HBO Filmmaker Liked Ted Haggard; He Wasn’t The Usual ‘Holy Roller Jesus Freak’

Documentary filmmaker Alexandra Pelosi, daughter of House Speaker Nancy Pelosi, has directed a new film that takes a look at the evangelical movement in America. Appearing on Monday’s "Good Morning America," she discussed the now disgraced Reverend Ted Haggard who served as a guide for her film crew’s tour of Red State America. Pelosi told host Diane Sawyer that most people think of evangelical Christians as "holy roller Jesus freaks," and seemed surprised that Haggard didn’t fall into that category. During the discussion, both the ABC anchor and the filmmaker appeared to be trying to treat evangelicals with respect. However, each succumbed to the occasional condescending sounding slip-up. Sawyer asked Pelosi whether the trip to conservative parts of America left her feeling as though "you had to get a visa to a foreign country." And later, Pelosi described the journey "as sort of a sociological field trip." It was the "Jesus freak" comment, however, that appeared too much for even Diane Sawyer:

Alexandra Pelosi: [On the Ted Haggard scandal] "I was heartbroken. Because pastor Ted was my tour guide. And he was so good to me. He took me under his wing and said, ‘Let me explain the red states to you’. And it was hard for me to understand, most people think of evangelicals as being these holy roller Jesus freaks, and Ted wasn't like that. And so, it was interesting for me to understand and say, these are good people. He was reasonable. He was reasonable. He was a normal, every day man. And so, it was hard to stomach, what had happened."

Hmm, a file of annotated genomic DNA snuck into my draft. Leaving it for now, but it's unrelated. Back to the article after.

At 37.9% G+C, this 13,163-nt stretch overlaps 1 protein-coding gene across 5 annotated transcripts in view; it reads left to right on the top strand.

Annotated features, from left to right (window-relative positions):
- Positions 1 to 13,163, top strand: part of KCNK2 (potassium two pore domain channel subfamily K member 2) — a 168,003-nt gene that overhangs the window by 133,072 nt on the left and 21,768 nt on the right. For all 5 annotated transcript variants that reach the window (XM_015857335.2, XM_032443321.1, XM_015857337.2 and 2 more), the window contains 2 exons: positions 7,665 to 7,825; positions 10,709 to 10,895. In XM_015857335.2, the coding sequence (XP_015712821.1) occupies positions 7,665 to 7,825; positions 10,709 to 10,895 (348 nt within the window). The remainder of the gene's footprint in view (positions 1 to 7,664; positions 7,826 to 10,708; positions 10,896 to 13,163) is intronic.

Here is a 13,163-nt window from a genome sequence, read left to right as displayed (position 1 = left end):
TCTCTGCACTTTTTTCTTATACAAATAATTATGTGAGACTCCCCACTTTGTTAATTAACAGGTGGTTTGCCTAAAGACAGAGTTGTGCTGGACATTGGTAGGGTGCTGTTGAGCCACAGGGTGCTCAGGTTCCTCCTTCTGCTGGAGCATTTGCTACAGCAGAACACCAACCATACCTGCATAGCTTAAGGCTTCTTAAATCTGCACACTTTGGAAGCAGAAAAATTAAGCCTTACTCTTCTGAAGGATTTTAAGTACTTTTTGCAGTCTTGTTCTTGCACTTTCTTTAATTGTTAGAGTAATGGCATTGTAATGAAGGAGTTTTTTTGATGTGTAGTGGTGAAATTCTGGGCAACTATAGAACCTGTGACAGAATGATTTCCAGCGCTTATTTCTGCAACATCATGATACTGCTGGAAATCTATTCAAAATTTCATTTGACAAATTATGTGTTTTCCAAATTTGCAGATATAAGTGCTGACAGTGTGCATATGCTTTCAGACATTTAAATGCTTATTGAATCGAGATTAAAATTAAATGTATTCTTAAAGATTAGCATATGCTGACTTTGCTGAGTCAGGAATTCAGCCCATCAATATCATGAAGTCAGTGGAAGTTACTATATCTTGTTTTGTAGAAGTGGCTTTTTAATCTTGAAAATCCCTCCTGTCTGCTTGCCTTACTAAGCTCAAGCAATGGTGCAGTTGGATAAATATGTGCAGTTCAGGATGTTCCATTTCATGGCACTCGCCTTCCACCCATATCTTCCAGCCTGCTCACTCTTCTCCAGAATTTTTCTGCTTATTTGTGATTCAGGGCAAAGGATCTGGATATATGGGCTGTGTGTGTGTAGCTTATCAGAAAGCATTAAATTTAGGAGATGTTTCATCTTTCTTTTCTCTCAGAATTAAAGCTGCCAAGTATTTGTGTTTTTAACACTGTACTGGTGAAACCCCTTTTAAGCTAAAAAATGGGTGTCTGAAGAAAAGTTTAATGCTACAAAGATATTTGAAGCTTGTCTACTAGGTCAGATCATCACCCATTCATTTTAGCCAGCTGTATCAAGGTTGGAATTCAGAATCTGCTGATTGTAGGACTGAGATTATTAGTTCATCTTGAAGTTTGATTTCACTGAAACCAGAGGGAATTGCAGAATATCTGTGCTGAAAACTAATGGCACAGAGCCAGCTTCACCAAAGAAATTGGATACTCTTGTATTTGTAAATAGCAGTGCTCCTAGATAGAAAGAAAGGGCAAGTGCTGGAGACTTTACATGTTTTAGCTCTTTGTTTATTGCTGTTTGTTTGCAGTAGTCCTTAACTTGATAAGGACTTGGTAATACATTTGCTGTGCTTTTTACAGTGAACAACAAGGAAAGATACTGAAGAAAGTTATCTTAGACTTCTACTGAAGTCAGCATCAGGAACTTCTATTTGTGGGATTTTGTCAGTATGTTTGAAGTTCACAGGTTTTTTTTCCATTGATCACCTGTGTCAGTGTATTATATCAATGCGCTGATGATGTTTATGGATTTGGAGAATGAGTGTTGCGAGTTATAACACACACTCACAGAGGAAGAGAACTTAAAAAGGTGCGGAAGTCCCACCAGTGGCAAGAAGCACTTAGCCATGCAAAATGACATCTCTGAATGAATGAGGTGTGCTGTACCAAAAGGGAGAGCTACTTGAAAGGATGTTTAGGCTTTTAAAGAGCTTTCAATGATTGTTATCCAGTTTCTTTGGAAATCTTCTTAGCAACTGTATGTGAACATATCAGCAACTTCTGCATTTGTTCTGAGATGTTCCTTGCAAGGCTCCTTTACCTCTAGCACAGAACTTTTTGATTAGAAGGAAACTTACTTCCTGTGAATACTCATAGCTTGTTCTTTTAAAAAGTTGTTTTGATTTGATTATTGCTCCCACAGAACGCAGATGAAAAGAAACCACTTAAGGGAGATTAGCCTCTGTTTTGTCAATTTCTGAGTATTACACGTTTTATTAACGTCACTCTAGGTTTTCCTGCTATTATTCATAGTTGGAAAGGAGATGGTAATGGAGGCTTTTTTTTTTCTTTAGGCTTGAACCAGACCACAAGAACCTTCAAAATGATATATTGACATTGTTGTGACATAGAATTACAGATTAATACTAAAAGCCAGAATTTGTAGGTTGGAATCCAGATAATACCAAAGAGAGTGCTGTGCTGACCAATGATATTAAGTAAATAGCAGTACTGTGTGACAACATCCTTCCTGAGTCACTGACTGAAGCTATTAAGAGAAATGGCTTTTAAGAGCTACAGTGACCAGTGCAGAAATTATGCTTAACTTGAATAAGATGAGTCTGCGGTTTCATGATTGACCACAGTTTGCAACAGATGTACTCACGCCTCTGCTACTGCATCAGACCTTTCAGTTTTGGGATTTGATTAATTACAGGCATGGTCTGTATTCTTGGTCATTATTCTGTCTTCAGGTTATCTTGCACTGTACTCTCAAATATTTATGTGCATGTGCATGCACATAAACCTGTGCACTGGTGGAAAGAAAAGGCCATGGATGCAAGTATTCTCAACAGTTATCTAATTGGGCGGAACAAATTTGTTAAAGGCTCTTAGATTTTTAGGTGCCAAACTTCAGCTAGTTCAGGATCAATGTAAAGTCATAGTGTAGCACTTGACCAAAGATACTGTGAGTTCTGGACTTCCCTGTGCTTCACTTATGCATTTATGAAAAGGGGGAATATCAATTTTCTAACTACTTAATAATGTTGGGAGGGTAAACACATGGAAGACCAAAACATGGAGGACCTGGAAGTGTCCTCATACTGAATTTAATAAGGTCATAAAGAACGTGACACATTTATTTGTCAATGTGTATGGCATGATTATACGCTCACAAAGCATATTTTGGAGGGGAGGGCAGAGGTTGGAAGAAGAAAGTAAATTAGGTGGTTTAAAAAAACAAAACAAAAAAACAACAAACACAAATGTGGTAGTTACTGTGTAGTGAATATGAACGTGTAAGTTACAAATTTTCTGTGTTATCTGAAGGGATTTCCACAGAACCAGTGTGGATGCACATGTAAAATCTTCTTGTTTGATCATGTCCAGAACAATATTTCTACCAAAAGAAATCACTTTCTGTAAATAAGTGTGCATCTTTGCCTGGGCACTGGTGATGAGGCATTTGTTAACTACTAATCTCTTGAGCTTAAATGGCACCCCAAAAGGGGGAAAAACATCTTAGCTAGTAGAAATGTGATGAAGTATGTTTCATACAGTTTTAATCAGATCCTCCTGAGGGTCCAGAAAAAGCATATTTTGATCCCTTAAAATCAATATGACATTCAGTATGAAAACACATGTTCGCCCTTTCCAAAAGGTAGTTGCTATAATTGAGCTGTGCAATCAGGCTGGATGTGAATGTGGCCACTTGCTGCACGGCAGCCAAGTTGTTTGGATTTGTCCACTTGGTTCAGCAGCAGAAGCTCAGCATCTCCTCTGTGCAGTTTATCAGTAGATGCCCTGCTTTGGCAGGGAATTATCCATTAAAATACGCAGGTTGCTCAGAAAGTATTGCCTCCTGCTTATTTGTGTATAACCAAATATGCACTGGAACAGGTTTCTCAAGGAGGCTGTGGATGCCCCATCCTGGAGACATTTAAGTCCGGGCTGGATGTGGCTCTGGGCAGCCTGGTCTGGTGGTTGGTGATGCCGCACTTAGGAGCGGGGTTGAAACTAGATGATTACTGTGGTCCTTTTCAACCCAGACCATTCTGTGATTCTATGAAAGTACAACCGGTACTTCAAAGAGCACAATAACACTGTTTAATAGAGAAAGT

Sawyer: "Yes, and I'm going to have everybody write you who wants to write about ‘holy roller Jesus freaks,’ okay?"

Earlier in the segment, which aired at 7:42am on January 22, Pelosi discussed her "sociological field trip."

Diane Sawyer: And now, a look inside the great divide. And that is the religious divide, a lot of people perceive in this country. It is a new film from HBO called ‘Friends of God.’ It is the work of filmmaker Alexandra Pelosi, yes, daughter of House Speaker Nancy Pelosi, a blue stater, who spent the better part of a year among her red state countrymen. And she joins us now with some of the things she learned. And it’s nice to have you here."

Alexandra Pelosi: "Thank you for having me."

Sawyer: "You know, it's got to strike a lot of people who live in middle America, church going people, as very quaint that you have to come visit them to learn about them. Where did this begin? Did you feel you had to get a visa to a foreign country?"

Pelosi: [Laughs] "Well, I had made two political documentaries and I was trying to get away from politics. And growing up, they always said the two things you're not supposed to talk about in polite conversation is politics and religion. So, since I’d done politics, I thought it was a chance to go and explore religion."

Sawyer: "And you found, I gather, that when you encountered all those people, even those who recognized your name, they were less weary of your politics, than they wanted to know about your religion."

Pelosi: "Yeah, well, when you’re in the Bible Belt, they refer to Home Box Office as Hell’s Box Office, so it was hard to walk in the front door and say, ‘Hi. I’m from New York and I work for HBO and I’m here to talk to you. I always felt like I was sort of on a sociological field trip. Because they were studying me and I was studying them and we were trying to bridge the gap."

Despite her clumsy language, Pelosi actually stated she now understands the importance of religion and even suggested that if she had to make a choice in the culture wars, the daughter of liberal Speaker of the House would go with the conservatives: